Last July, I spent a day in Washington, D.C., at the annual summer Fancy Food Show. I walked the show floor. I tasted a world of spreads, snacks, jams and cheeses. I took photos of everything I saw that I liked, intending to come back and write a post rounding up my favorite products from the show. I got as far as uploading my photos to Flickr before life got away from me (this seems to be a common theme with me). I never wrote the post.

pears in my great-grandmother's bowl

Part of the reason I wanted to write that post, was to tell you about a cinnamon pear jam I had tasted. Made by Sidehill Farm in Brattleboro, VT, this jam was the perfect marriage of fruit and spice. The flecks of cinnamon were suspended in a slow cooked jam. If it had been polite, I would have scraped that little sample jar clean before moving on to the next table.

pear cinnamon jam

I think you all know where this story is headed. I’ve made a batch of jam in an attempt to recreate that particular jar. Because pears are one of my favorite fruits for preserving, it wasn’t a stretch for me to take my standard pear jam formula (eight cups chopped fruit and four cups sugar) and apply cinnamon to it. It is heaven.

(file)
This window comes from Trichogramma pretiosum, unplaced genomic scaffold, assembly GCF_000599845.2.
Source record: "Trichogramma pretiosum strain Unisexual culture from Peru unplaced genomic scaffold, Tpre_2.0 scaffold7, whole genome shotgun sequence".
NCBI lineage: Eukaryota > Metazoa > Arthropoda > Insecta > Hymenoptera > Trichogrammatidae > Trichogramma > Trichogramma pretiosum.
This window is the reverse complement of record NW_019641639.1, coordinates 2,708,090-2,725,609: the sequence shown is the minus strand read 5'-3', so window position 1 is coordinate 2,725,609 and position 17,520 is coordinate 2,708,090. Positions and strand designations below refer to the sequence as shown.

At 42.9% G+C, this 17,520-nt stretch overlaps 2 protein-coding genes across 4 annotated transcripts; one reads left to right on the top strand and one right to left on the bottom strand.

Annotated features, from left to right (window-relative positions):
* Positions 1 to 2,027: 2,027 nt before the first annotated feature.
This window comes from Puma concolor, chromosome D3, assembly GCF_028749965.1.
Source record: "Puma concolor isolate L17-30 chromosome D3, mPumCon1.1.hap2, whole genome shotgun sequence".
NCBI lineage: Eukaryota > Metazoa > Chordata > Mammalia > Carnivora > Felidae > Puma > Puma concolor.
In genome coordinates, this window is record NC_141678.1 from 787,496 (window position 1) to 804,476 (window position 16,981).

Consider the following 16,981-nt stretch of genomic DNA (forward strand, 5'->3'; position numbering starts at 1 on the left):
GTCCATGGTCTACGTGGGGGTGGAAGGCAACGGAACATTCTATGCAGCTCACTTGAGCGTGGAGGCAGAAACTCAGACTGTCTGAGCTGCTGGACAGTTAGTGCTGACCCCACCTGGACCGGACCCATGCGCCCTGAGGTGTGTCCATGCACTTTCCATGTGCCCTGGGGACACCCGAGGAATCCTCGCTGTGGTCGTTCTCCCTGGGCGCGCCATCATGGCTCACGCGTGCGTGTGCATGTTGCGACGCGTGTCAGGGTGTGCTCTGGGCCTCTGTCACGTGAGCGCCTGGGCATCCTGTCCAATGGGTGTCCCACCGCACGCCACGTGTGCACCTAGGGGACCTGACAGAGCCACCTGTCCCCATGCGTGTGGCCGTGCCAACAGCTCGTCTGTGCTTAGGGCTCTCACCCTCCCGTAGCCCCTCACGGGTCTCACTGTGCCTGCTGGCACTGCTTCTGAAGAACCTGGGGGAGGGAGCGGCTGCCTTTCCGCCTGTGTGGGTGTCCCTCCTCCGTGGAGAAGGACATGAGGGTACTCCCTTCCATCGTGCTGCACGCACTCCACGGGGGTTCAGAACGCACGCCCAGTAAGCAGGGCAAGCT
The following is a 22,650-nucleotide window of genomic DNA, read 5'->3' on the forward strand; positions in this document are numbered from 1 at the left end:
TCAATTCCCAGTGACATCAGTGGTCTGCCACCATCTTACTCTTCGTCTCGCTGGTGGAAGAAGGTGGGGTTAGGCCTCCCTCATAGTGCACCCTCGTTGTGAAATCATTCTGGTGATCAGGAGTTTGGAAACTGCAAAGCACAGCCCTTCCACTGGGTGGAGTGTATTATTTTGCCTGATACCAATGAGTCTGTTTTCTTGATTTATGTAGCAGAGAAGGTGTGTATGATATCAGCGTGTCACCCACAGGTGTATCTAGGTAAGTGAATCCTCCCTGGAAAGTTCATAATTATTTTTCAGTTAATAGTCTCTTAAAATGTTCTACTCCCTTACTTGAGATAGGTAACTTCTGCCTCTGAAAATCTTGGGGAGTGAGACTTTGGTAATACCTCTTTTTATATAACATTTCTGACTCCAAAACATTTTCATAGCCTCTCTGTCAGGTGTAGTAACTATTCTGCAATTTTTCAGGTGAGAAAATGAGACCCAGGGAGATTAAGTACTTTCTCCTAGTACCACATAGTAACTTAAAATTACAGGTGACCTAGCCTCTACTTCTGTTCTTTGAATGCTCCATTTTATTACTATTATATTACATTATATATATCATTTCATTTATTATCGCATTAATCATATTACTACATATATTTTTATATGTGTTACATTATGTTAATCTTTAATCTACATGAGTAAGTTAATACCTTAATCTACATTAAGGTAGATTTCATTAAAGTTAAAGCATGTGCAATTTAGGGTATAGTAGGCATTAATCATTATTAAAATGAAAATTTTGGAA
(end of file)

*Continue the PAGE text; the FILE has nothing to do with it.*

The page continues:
pear cinnamon jam

I used local Bartlett pears that I ordered through Three Springs Fruit Farm (I got 25 pounds, which is enough to make this batch of jam at least five times over. I did something else with them that I’ll be showing you soon). If you’re in the Philly area, know that Three Springs still has more pears to sell and you can order them straight off their website. I just love how modern technology makes working with farmers so easy.

pear cinnamon jam

When you make this jam, you’ll notice that your finished product will be a bit lighter in color than mine. I’ve made this recipe twice now. The first time I did it (which was the time I took these pictures), I used two tablespoons of ground cinnamon in the jam. And I discovered that that may well have been too much. The second time, I stuck to a more judicious single tablespoon and was much happier with the result.

pear cinnamon jam

Should you be an adventurous sort, you could also add a bit of clove and ginger to this jam, for a decidedly holiday flavor. I didn’t go that route this time, as I was trying to replicate that jam. But now that I’m thinking about it, a jam made with pears and an array of warm, mulling spices could be just wonderful.